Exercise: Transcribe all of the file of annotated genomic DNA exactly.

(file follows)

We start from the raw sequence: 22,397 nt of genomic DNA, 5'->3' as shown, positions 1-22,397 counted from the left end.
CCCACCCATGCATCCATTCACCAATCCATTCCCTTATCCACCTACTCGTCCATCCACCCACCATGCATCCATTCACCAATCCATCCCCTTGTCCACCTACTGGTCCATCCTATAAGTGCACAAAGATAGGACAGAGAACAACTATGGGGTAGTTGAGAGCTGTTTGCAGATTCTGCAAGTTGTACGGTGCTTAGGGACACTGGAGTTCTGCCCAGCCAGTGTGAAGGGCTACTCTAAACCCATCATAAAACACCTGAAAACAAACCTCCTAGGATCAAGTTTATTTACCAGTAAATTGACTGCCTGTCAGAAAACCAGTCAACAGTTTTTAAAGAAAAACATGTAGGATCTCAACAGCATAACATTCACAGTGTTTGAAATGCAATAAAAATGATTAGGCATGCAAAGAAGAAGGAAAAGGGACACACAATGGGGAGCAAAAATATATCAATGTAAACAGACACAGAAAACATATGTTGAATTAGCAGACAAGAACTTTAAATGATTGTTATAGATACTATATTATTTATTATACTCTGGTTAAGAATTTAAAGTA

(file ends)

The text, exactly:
We start from the raw sequence: 22,397 nt of genomic DNA, 5'->3' as shown, positions 1-22,397 counted from the left end.
CCCACCCATGCATCCATTCACCAATCCATTCCCTTATCCACCTACTCGTCCATCCACCCACCATGCATCCATTCACCAATCCATCCCCTTGTCCACCTACTGGTCCATCCTATAAGTGCACAAAGATAGGACAGAGAACAACTATGGGGTAGTTGAGAGCTGTTTGCAGATTCTGCAAGTTGTACGGTGCTTAGGGACACTGGAGTTCTGCCCAGCCAGTGTGAAGGGCTACTCTAAACCCATCATAAAACACCTGAAAACAAACCTCCTAGGATCAAGTTTATTTACCAGTAAATTGACTGCCTGTCAGAAAACCAGTCAACAGTTTTTAAAGAAAAACATGTAGGATCTCAACAGCATAACATTCACAGTGTTTGAAATGCAATAAAAATGATTAGGCATGCAAAGAAGAAGGAAAAGGGACACACAATGGGGAGCAAAAATATATCAATGTAAACAGACACAGAAAACATATGTTGAATTAGCAGACAAGAACTTTAAATGATTGTTATAGATACTATATTATTTATTATACTCTGGTTAAGAATTTAAAGTA